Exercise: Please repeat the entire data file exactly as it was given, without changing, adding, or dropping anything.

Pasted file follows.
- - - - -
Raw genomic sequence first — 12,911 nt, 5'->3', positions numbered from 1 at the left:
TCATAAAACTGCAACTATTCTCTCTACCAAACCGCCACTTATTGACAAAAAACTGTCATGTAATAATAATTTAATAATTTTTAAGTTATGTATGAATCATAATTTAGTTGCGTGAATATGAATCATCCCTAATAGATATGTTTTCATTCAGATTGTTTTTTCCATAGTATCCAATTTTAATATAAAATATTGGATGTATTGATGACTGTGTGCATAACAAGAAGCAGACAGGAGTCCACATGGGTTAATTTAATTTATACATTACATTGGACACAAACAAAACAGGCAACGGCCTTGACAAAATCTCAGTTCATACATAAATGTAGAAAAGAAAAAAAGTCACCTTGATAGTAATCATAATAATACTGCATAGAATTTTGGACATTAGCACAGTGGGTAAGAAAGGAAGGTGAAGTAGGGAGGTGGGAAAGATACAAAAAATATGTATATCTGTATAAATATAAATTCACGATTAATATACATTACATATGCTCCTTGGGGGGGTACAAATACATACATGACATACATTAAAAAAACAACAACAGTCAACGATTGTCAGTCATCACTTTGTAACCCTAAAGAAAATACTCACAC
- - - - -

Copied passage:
Raw genomic sequence first — 12,911 nt, 5'->3', positions numbered from 1 at the left:
TCATAAAACTGCAACTATTCTCTCTACCAAACCGCCACTTATTGACAAAAAACTGTCATGTAATAATAATTTAATAATTTTTAAGTTATGTATGAATCATAATTTAGTTGCGTGAATATGAATCATCCCTAATAGATATGTTTTCATTCAGATTGTTTTTTCCATAGTATCCAATTTTAATATAAAATATTGGATGTATTGATGACTGTGTGCATAACAAGAAGCAGACAGGAGTCCACATGGGTTAATTTAATTTATACATTACATTGGACACAAACAAAACAGGCAACGGCCTTGACAAAATCTCAGTTCATACATAAATGTAGAAAAGAAAAAAAGTCACCTTGATAGTAATCATAATAATACTGCATAGAATTTTGGACATTAGCACAGTGGGTAAGAAAGGAAGGTGAAGTAGGGAGGTGGGAAAGATACAAAAAATATGTATATCTGTATAAATATAAATTCACGATTAATATACATTACATATGCTCCTTGGGGGGGTACAAATACATACATGACATACATTAAAAAAACAACAACAGTCAACGATTGTCAGTCATCACTTTGTAACCCTAAAGAAAATACTCACAC